Simple Exercises for First 3 Months of your Baby’s Life
When you bring your new baby home it’s tempting to spend a lot of time just staring in awe of the little person you’ve invited into your house. As they grow they begin to develop an awareness of themselves and then the real fun begins. Helping your baby learn to the ropes is half the fun of parenting. It’s never too early to start exercising and with your help, your baby can learn new things about their body and how it works with a few simple games.
In the first 3 months of your baby’s life, they will begin to become aware of their body and start to learn to move their body to interact with their environment. You can help them practice these new moves by engaging in games that exercise not just their body but their minds and help them make connections between their movements and the effects those movements have.
There are many developmental milestones reached by 3 months of age, but they don’t happen overnight. Every success happens after plenty of experimentation and you can help your child on this pathway too.
Exercise the eyes
Your baby is quickly developing a lot more awareness of the world around them and their eyes are beginning to cooperate with tasks like tracking. Tracking is the ability to sustain attention on a moving object. If you use your finger to move slowly back and forth you’ll start to notice your baby following along with their eyes.
Early on you may want to start just with your finger, moving it slowly in patterns and then finally “landing” somewhere like on their belly or arm, giving them a chance to track you. You may find that after a few tries your baby will start to predict where you will eventually land and will be excited when they are right.
If you want to change it up, add some sound. Make a few shakers or rattles and shake them where your baby can see at first, then sneak them around to either side or even behind them and let them search out the sound. You may find your baby really loves this game.
It may seem like a newborn doesn’t do much aside from sleeping, eating, cuddling, and crying but small changes are going on in their brains that will lead to physical skills that they are acquiring. While you should always lay your baby on their back at this age to sleep, it’s also a great idea to establish some tummy time during the day so they can work on learning to lift their head and eventually be able to push up on their arms while on their stomach. Tummy time can be short at first, maybe even just 5 or 10 minutes if that’s all your baby will tolerate but as they grow tummy time will extend out for them and become very fun.
To start out you may want to lay your baby on your stomach, tummy to tummy and then gently talk to them and say their name. This may motivate them to try to lift their head to look at you. As your baby gets really good at turning to look at you and lifting their head a little it can be fun to lay with them in the floor on a blanket and put toys in front of them to encourage them to lift their head some more and finally they will be able to lift their chest off the ground by pushing up on their arms.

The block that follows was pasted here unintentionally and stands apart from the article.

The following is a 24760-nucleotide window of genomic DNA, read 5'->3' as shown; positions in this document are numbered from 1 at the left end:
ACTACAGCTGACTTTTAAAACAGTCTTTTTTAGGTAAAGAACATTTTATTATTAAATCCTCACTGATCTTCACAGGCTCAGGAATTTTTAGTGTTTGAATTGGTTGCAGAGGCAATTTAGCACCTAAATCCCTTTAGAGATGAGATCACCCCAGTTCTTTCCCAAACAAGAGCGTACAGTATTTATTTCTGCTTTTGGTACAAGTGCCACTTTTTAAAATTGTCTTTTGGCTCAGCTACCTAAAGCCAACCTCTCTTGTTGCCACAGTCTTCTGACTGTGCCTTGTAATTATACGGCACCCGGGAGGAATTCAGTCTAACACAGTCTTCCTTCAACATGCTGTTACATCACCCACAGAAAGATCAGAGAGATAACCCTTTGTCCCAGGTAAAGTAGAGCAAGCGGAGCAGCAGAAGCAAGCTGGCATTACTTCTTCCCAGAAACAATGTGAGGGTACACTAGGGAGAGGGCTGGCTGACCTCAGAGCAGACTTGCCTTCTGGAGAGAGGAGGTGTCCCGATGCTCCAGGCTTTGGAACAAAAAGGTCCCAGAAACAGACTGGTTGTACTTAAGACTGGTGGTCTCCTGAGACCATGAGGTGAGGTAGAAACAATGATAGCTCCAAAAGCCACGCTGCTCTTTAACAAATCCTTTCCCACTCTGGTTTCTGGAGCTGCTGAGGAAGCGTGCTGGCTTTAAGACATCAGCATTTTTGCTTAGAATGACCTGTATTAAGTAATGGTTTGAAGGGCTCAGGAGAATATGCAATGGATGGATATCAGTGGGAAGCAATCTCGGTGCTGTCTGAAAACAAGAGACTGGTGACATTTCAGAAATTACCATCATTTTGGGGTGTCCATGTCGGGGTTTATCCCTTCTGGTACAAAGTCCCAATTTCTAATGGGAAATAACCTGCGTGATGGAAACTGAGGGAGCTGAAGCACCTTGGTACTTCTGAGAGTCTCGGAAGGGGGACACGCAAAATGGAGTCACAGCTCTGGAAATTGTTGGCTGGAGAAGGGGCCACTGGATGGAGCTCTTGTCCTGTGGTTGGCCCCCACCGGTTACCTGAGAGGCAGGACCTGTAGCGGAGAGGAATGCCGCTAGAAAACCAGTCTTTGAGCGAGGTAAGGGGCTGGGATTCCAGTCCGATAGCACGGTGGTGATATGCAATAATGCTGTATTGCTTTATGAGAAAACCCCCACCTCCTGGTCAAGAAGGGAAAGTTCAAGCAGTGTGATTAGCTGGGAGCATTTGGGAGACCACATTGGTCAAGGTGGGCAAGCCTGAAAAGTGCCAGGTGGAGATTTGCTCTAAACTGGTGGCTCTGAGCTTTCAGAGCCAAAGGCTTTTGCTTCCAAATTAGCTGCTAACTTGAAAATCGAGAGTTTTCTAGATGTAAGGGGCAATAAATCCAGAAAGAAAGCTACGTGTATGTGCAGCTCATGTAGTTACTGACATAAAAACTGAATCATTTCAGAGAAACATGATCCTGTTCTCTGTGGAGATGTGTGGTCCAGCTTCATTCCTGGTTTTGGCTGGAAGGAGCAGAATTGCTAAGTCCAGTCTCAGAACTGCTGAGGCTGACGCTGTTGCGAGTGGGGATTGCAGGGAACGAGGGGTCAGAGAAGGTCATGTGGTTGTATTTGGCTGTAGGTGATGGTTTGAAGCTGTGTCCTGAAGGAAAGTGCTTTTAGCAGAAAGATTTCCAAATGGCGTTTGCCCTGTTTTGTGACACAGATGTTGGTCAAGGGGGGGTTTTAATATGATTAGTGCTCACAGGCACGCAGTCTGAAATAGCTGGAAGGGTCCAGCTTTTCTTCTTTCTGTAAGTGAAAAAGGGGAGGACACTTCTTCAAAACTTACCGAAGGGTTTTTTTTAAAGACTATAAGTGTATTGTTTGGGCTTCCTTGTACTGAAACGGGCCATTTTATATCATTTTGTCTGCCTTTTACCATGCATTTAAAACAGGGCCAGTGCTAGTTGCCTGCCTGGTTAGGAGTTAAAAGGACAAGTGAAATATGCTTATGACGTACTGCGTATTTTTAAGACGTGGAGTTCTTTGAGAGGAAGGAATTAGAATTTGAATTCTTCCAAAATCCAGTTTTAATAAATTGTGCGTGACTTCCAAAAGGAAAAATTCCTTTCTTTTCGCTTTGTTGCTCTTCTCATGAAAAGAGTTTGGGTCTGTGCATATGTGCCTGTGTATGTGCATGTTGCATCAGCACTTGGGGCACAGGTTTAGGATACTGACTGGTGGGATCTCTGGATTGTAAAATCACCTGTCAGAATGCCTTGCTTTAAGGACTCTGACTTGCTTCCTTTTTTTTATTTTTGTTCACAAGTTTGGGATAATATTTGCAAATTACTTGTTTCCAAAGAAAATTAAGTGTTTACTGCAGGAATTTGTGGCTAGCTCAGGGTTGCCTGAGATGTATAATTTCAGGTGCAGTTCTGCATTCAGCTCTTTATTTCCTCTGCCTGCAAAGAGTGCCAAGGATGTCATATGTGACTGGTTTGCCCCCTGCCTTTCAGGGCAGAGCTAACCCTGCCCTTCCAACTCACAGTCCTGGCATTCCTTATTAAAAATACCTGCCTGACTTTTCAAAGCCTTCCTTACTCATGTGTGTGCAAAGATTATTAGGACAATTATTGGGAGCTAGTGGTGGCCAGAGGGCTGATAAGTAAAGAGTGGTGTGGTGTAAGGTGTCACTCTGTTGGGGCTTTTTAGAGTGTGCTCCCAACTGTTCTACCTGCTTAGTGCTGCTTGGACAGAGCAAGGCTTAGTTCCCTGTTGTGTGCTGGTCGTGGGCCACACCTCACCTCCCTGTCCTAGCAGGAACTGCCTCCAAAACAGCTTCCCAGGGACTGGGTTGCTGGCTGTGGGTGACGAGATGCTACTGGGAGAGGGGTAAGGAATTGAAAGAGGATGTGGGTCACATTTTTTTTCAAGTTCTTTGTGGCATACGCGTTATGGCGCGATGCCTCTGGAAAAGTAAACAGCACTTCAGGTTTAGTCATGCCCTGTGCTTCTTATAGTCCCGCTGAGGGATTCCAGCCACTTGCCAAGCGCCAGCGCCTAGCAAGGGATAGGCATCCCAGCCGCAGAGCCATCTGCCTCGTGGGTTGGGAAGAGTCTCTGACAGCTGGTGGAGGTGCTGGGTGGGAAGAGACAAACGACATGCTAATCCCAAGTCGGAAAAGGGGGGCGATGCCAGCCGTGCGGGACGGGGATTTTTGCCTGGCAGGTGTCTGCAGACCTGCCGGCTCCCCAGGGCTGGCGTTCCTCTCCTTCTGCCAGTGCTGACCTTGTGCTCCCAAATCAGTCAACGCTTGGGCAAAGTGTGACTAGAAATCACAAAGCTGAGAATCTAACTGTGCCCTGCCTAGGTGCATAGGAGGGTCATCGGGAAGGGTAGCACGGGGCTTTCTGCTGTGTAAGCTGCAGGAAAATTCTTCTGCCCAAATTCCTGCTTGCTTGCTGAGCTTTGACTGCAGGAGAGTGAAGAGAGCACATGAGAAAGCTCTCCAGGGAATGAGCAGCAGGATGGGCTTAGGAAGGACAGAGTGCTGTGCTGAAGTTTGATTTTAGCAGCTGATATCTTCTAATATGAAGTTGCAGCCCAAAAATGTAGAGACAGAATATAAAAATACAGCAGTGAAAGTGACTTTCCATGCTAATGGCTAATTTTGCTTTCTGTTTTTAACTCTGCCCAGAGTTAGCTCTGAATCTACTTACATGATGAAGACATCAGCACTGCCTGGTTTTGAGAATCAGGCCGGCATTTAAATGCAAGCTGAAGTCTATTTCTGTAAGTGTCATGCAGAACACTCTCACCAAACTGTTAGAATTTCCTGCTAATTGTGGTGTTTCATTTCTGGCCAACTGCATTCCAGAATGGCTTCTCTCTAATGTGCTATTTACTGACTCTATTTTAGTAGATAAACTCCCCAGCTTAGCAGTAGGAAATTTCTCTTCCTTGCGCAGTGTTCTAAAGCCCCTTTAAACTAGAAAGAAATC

When you brought your baby home they had a reflex called the Palmar grasp reflex. Babies are born with this reflex and it’s even been seen in ultrasound while babies are still in utero. It causes them to grasp anything that touches their palm, this is why a newborn will grab your finger if you put it in their hand. As your baby grows they will move on from just reflexively grabbing things that touch their hands onto grasping things with purpose. During the first three months, you can help your baby establish this skill by helping them learn to grasp things when they want to.
With your baby on their back place a toy near their hand and let them grasp it. When they drop it switch hands and try again. Letting your baby grasp different shapes and textures of toys will not only strengthen their grasp but the sensory fun of different textures also helps them make more connections about the world around them.
Give your baby some batting practice by dangling soft toys over them while they’re on their back and letting them bat at them and hit them. For added fun make sure the toys are different colors and textures, to give the baby some interesting experiences.
All about the feet
Babies often move their feet when excited at this stage in life. You know if you give your baby a little tickle their little feet go wild with excitement. It’s definitely a cute bonus in addition to those first tiny baby giggles. Babies are becoming more aware of their bodies in the first three months and that includes their feet. To help your baby get the most out of their new found feet friends, play around a little bit with them.
Put your baby on their back and do some exercises with them like bicycling their legs, or giving them a stable hand to push their feet into. Feel free to add a little excitement by putting on socks with bells so they can hear a little jingle when they get kicky. Remember to remove any choking hazards from your baby’s reach, including small bells when you’re not actively interacting with them.
Remember that it’s always better to take a 10-minute break to play every day than to try to do a longer session irregularly. You don’t need to do every game every time, just switch it up. Take your time to play with your baby and note their reactions and keep a journal of their progress. If you feel that your baby is not progressing speak to your pediatrician about your concerns.